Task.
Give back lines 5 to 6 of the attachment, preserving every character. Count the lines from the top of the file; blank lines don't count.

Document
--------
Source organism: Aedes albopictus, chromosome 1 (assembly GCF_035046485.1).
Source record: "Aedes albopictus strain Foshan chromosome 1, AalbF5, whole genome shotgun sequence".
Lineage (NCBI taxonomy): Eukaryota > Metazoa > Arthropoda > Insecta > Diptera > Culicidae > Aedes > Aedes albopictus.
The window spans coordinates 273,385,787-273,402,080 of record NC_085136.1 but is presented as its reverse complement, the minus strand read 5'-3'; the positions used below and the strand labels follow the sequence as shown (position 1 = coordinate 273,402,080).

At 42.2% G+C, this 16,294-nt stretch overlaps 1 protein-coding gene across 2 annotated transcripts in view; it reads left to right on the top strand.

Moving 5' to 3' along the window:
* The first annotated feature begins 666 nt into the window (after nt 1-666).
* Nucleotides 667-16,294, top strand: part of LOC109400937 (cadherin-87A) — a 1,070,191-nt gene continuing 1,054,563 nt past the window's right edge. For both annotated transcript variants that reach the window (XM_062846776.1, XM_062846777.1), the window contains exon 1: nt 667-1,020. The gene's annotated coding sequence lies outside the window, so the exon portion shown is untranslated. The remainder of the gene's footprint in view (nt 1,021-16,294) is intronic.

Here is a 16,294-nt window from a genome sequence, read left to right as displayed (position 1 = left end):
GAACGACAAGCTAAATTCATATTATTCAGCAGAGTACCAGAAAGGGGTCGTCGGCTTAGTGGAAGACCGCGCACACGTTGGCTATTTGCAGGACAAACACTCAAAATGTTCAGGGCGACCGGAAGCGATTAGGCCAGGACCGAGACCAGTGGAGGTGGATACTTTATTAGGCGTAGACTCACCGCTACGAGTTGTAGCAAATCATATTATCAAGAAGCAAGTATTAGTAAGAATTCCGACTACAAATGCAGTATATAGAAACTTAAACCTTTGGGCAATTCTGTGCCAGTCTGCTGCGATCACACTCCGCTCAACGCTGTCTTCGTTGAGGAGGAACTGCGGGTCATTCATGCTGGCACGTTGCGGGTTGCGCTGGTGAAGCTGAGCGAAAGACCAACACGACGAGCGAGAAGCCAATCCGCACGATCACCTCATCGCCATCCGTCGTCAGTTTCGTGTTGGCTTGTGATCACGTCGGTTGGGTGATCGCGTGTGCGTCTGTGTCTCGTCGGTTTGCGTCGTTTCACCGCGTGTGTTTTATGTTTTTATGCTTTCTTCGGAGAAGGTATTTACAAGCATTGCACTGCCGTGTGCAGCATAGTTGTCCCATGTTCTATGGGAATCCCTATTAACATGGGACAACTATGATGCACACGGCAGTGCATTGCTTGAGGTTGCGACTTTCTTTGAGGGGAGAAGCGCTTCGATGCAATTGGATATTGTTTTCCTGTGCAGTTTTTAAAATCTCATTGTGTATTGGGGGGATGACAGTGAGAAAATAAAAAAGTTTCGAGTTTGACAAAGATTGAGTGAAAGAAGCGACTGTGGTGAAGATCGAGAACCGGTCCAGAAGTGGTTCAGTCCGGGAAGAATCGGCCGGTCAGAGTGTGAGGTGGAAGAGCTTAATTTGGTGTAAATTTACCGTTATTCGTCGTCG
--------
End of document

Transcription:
At 42.2% G+C, this 16,294-nt stretch overlaps 1 protein-coding gene across 2 annotated transcripts in view; it reads left to right on the top strand.

Moving 5' to 3' along the window: